Yankees on verge of historic second comeback

Oct 19, 2017 - 6:04 PM NEW YORK -- The New York Yankees, the most accomplished franchise in American sports, are on the verge of an unprecedented baseball feat. The Houston Astros, meanwhile, are trending toward sadly familiar territory.

The Yankees moved to the edge of the World Series with a 5-0 victory over the Astros on Wednesday night in Game 5 of the American League Championship Series at Yankee Stadium. New York leads the series three games to two and will try to win the pennant in Game 6, scheduled for Friday night in Houston.

The 41st trip to the World Series in team history would be different than any other for the Yankees -- or anyone else in baseball history, for that matter.

The Yankees, who dropped the first two games of the ALCS after storming back from an 0-2 deficit to knock off the Cleveland Indians in the best-of-five AL Division Series, are trying to become the second team to reach the World Series by overcoming a pair of two-game deficits and the first to do it after twice trailing two games to none. The 2012 San Francisco Giants trailed 2-0 and 3-1 in the National League Division Series and NL Championship Series, respectively, before winning the World Series.

One could argue the Yankees, if they win Game 6 or 7, would have mounted three enormous postseason comebacks to advance to the World Series. They trailed the Minnesota Twins 3-0 in the AL wild-card game before earning an 8-4 win. It was the second-biggest deficit overcome in the six-year history of the wild-card games.

"It's just crazy to think how far our backs were against the wall -- even in the wild-card game," Yankees third baseman Todd Frazier said. "To think what we've done, it's been pretty special."

The youngster-infused comebacks -- six members of New York's lineup Wednesday are younger than 30 years old -- have infused the corporation-like Yankees with an underdog mentality they haven't been associated with since 1996. That year, a New York squad that featured the 20-something "Core Four" overcame an 0-2 deficit in the World Series to knock off the Atlanta Braves and win the franchise's first title since 1978.

"Watching our fans brings back a lot of special memories for me as a player," said Yankees manager Joe Girardi, who was the starting catcher on the 1996 team.

The memories that are bubbling to the surface for the Astros and their fans are decidedly less pleasant. If Houston can't win the next two games, the 2017 ALCS will rank with the playoff heartbreaks the franchise endured in the 1980s and again in 2004 and 2015.

In 1980, the Astros blew multi-run, late-inning leads in Games 4 and 5 against the Philadelphia Phillies in the best-of-five NLCS. The next year, after a strike-shortened season, Houston won the first two games of the NLDS against the Dodgers, but the Los Angeles rallied to win the final three games of the best-of-five series.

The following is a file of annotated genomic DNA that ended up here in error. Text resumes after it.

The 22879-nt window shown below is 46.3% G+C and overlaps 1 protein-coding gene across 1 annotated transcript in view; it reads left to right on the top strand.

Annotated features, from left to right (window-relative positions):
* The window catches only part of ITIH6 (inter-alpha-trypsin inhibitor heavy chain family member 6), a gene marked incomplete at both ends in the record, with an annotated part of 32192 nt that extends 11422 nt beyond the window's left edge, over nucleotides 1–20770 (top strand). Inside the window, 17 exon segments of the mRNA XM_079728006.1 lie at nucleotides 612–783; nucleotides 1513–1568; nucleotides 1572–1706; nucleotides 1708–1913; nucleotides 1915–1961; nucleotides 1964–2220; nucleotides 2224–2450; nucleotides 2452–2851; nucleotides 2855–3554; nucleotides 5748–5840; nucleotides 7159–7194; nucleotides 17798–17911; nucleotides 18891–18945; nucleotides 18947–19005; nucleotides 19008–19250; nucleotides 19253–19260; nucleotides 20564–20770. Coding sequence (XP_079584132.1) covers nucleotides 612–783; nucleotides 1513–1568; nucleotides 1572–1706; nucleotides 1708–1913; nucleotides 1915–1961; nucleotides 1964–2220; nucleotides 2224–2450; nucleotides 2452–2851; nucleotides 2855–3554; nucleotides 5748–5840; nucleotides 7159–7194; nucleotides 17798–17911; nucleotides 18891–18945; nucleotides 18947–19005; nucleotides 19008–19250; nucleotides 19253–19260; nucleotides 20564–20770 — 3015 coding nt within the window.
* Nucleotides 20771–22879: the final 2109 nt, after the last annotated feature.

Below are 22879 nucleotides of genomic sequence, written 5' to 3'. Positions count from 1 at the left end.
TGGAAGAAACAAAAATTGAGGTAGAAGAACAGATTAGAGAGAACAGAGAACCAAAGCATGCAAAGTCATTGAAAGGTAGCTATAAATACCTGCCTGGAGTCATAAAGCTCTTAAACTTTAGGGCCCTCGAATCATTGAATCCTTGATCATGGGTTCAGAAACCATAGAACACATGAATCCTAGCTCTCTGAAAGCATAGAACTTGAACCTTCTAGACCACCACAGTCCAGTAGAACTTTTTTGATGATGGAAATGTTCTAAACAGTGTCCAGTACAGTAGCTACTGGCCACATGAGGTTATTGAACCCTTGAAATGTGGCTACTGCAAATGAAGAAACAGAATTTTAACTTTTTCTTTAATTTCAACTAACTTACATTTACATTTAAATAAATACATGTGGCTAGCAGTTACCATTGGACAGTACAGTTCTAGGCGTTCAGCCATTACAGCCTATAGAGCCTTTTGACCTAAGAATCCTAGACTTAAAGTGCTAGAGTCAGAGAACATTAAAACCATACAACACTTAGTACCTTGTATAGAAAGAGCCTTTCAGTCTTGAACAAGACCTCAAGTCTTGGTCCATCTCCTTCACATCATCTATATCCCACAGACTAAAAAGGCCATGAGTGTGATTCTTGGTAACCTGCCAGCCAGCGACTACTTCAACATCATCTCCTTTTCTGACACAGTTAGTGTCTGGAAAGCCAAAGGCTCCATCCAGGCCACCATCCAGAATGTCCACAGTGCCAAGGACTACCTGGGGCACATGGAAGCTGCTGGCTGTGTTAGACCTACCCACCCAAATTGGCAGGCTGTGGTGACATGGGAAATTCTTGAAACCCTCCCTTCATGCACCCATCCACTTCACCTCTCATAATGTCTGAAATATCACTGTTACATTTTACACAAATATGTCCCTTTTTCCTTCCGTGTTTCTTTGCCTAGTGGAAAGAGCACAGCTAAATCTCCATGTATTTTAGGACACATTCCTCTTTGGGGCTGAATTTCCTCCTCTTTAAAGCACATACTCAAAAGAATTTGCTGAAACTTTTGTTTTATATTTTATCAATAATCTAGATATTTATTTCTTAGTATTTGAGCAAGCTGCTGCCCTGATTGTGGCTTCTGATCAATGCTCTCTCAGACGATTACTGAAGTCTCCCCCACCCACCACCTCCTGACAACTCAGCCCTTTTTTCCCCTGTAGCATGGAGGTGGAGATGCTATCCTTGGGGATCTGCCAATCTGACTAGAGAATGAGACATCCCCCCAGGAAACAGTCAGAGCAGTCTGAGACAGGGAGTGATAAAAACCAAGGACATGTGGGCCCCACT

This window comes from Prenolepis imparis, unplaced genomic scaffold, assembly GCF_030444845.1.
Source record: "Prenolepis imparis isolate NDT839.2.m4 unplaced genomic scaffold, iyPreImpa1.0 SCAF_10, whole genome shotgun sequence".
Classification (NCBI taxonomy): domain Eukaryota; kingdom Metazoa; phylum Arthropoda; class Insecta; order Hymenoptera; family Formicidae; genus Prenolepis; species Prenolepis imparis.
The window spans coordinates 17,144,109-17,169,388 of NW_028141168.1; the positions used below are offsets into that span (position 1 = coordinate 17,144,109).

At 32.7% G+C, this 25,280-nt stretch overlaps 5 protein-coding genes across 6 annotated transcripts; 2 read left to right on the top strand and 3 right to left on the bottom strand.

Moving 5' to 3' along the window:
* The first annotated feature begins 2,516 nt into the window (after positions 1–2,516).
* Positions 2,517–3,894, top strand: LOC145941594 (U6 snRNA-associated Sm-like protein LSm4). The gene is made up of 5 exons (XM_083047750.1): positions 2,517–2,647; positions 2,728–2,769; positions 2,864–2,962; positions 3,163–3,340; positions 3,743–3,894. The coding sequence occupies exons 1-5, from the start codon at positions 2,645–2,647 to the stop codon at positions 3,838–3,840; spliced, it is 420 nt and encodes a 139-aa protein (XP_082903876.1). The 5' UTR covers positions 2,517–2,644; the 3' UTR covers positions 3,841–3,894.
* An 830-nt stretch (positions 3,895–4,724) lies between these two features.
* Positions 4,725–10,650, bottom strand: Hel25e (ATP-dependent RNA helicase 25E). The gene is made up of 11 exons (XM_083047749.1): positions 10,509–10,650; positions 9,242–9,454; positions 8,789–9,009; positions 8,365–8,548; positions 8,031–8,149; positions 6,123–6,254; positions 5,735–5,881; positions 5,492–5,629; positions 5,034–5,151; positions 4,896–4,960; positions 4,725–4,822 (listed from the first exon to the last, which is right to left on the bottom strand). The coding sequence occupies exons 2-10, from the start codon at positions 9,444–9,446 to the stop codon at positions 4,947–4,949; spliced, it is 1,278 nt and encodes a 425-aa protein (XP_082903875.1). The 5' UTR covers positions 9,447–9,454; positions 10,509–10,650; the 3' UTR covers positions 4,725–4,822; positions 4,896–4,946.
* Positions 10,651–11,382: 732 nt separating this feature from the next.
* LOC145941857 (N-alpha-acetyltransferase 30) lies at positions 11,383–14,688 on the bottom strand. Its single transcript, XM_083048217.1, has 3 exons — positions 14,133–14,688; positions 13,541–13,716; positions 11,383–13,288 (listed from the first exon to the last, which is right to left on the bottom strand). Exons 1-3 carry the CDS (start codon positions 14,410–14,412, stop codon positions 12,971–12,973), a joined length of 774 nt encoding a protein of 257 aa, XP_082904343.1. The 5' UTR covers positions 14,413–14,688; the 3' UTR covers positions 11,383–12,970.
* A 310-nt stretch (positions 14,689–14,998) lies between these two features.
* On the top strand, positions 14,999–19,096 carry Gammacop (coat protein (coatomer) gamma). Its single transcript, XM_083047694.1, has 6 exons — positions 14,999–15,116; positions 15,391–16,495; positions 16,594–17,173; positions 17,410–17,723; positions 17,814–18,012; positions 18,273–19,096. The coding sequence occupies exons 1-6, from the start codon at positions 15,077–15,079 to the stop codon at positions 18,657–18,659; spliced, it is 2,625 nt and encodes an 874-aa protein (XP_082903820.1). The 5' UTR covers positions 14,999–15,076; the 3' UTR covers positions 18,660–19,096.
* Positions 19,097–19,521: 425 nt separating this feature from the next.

The 1986 Houston squad frittered away a four-run lead in Game 3 of the NLCS and a three-run lead in Game 6 against the New York Mets.

In 2004, the Astros came back from an 0-2 deficit to win three straight games against the St. Louis Cardinals in the NLCS before falling in extra innings in Game 6 and dropping a 5-2 decision in Game 7. Two years ago, Houston was six outs away from eliminating the top-seeded Kansas City Royals in Game 4 of the ALDS before the Royals scored seven unanswered runs that sparked their run to the franchise's second championship.

In Houston's only World Series appearance, the Chicago White Sox swept the Astros in 2005.

On Tuesday, the Astros were up 4-0 in the seventh and nine outs away from a three games to one series lead with Dallas Keuchel and Justin Verlander ready to start Games 5 and 6.

"I don't think we're carrying the weight of the past," said Astros pitcher Collin McHugh, one of 11 players remaining from the 2015 team. "It'd be great (to win) for the city, it'd be great for this franchise and organization."

McHugh's words sound good, but the burden the Astros are beginning to carry was obvious to designated hitter Carlos Beltran, who felt compelled to speak to the team after seeing too many downcast faces following the Game 5 loss.

"Sometimes you see people acting different than the way they acted in the regular season," Beltran said. "I just don't want people to feel down, and I don't want people to feel sorry about themselves. We all want to go out there and make it happen."

No one more so than the 40-year-old Beltran, who hit a record-tying eight homers for the Astros during the near-miss 2004 postseason.

"You know what, yeah, you get back here, you think about it," Beltran said. "We were able to play Game 7, we lost against the Cardinals. But now we get the opportunity to make it happen here. That's the goal."

If they can't make it happen? Then the Yankees will make history, and the Astros will repeat it.

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